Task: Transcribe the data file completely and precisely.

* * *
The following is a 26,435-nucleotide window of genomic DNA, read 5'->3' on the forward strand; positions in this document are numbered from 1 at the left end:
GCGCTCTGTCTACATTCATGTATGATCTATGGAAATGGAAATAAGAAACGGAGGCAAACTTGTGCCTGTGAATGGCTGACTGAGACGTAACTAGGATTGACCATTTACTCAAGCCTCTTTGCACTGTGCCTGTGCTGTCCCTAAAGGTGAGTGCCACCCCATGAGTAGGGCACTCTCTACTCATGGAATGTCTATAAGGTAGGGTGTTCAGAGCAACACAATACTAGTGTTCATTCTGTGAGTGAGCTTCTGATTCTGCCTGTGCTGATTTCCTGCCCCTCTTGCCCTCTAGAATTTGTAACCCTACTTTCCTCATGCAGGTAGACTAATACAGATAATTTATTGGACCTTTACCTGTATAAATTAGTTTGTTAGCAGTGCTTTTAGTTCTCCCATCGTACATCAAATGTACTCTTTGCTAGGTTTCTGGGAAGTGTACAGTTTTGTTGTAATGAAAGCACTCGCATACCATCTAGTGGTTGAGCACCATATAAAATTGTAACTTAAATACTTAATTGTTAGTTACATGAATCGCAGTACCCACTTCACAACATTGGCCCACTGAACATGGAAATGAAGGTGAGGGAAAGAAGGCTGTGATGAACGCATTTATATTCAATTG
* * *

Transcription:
The following is a 26,435-nucleotide window of genomic DNA, read 5'->3' on the forward strand; positions in this document are numbered from 1 at the left end:
GCGCTCTGTCTACATTCATGTATGATCTATGGAAATGGAAATAAGAAACGGAGGCAAACTTGTGCCTGTGAATGGCTGACTGAGACGTAACTAGGATTGACCATTTACTCAAGCCTCTTTGCACTGTGCCTGTGCTGTCCCTAAAGGTGAGTGCCACCCCATGAGTAGGGCACTCTCTACTCATGGAATGTCTATAAGGTAGGGTGTTCAGAGCAACACAATACTAGTGTTCATTCTGTGAGTGAGCTTCTGATTCTGCCTGTGCTGATTTCCTGCCCCTCTTGCCCTCTAGAATTTGTAACCCTACTTTCCTCATGCAGGTAGACTAATACAGATAATTTATTGGACCTTTACCTGTATAAATTAGTTTGTTAGCAGTGCTTTTAGTTCTCCCATCGTACATCAAATGTACTCTTTGCTAGGTTTCTGGGAAGTGTACAGTTTTGTTGTAATGAAAGCACTCGCATACCATCTAGTGGTTGAGCACCATATAAAATTGTAACTTAAATACTTAATTGTTAGTTACATGAATCGCAGTACCCACTTCACAACATTGGCCCACTGAACATGGAAATGAAGGTGAGGGAAAGAAGGCTGTGATGAACGCATTTATATTCAATTG